## Getting Started with Kubernetes: A Cluster Setup Walkthrough

Setting up a Kubernetes cluster in Linode is incredibly simple

This series will give you an overview of Kubernetes, the popular open-source cloud computing platform developed by Google. Kubernetes allows for the development of cloud-based platforms using entirely open specifications, so you are never tied down to a specific vendor. Many cloud vendors, such as AWS, have proprietary ways of developing scalable web applications (such as their Lambda system). The problem is that this ties your application to their system, and, as we have seen with Parler, Amazon gives and Amazon takes away. Therefore, it is wise to not tie your infrastructure too tightly to a single vendor. Kubernetes allows you to build large-scale scalable applications in the cloud in a way that is transferable to a variety of vendors. Read More ›

## Getting Started with Kubernetes: A Brief History of Cloud Hosting

A history lesson for a better understanding of why web infrastructure hosting is the way it is

Oftentimes it is hard to understand why something is the way it is unless you understand its history. To start with, I want to present a quick overview of the history of web infrastructure hosting to give you a better feel for what sorts of problems cloud native development solves. The Old Way Way back in the early days of the Internet, web applications were hosted on specific server machines. That is, when you wanted to host a web application, you had to purchase a physical machine, install Linux or some other operating system on it, and then pay an Internet Service Provider to put your machine on their network. This process was both time-consuming and expensive, often costing hundreds Read More ›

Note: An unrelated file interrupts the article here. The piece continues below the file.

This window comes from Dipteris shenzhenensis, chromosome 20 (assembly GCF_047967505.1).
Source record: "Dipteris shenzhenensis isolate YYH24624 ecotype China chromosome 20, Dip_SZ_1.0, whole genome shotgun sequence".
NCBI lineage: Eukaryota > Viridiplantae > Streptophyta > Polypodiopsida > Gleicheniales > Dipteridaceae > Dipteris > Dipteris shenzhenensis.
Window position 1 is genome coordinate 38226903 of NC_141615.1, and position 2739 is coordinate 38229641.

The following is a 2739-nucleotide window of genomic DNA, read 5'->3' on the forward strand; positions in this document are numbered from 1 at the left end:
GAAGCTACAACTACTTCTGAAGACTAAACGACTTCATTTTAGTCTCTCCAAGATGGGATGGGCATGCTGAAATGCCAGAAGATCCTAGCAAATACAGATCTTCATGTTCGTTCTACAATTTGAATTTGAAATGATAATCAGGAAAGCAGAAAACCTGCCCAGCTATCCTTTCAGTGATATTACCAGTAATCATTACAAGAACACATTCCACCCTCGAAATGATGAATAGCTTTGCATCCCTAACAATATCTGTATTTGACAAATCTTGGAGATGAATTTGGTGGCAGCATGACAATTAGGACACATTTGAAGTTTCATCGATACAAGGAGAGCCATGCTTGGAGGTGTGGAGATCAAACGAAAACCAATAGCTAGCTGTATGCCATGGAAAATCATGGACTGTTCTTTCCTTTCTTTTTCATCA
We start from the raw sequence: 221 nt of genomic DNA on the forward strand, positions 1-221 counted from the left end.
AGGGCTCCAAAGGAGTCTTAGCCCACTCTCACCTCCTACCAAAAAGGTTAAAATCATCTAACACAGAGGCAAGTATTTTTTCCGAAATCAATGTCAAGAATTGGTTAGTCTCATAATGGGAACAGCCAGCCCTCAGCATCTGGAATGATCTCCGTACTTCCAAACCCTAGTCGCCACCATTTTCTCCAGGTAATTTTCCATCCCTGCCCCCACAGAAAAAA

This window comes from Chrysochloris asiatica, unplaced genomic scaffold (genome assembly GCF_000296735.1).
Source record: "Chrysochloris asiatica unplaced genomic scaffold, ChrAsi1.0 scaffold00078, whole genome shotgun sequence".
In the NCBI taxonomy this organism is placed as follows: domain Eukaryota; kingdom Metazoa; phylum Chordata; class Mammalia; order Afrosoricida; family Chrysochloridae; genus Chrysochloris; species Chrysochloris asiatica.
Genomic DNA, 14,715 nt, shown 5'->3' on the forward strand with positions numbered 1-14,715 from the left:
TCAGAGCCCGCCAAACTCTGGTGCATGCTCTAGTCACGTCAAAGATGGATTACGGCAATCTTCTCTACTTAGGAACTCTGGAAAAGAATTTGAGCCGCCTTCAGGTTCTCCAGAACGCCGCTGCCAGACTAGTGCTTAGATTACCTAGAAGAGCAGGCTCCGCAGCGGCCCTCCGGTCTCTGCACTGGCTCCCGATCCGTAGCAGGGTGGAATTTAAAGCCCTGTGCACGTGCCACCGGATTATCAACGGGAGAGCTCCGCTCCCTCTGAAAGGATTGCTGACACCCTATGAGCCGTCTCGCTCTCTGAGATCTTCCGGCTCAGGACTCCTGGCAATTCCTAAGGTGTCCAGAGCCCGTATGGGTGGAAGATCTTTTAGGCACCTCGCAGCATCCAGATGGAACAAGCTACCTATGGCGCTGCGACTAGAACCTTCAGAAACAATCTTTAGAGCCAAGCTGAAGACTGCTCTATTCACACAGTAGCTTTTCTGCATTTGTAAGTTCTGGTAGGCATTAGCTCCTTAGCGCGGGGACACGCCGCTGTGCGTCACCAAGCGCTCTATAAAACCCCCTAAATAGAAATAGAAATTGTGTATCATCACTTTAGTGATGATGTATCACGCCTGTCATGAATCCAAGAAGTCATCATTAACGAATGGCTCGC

## First Steps to Serverless on AWS: A How-To Guide

A step-by-step tutorial on how to build and deploy a simple serverless web application on AWS

In a previous article, we talked about what serverless applications are and how they work. In this article, we will build and deploy a simple serverless web application on AWS (AWS is the cloud computing platform created by Amazon). For this application, I will assume that you have an AWS account already set up (if not, start here). While AWS has an enormous number of tools available for developers, we will focus on two: Lambda and API Gateway. Lambda is the general serverless function-invocation system on AWS. Essentially, everything that happens in AWS, whether it is a file upload, a video transcoding job, or an HTTP request, can be enabled to trigger a function defined in Lambda for further processing. Lambda functions Read More ›

## Serverless Computing: What Is It?

A serverless system makes for a more convenient and efficient experience

A new trend in cloud programming these days is known as “serverless” programming. This term is a bit confusing, because it does not mean that your code isn’t running on a server. What it does mean is that you don’t have to manage the server(s). The Physical Server In the early days of the Internet, nearly all communication was directly between the “client” (the person using a web browser or other application) and the “server” (the physical device you were communicating with). Of course, there is a limit to the number of connections that a single physical machine can process. Early on, several mechanisms were developed that allowed companies to grow their services beyond what a single machine could handle, Read More ›

## NoSQL Databases are the Problem, Not the Solution

NoSQL means that you will be continually rewriting your code

It’s amazing how much we forget about our own history. Many people think that NoSQL databases are the “next big thing” in technology, and that we should write all of our core applications using them. However, NoSQL databases actually predate relational databases, and common relational databases were established to solve the problems that NoSQL brings. What are the advantages of NoSQL databases? There are essentially two — they are fast, fast, fast, and they can scale, scale, scale. This much is true. However, if you aren’t building the next Facebook, you probably don’t need that much speed and scale. The fact is, this much speed and scale comes at a cost, and, even in the 1970s, with the limited computers Read More ›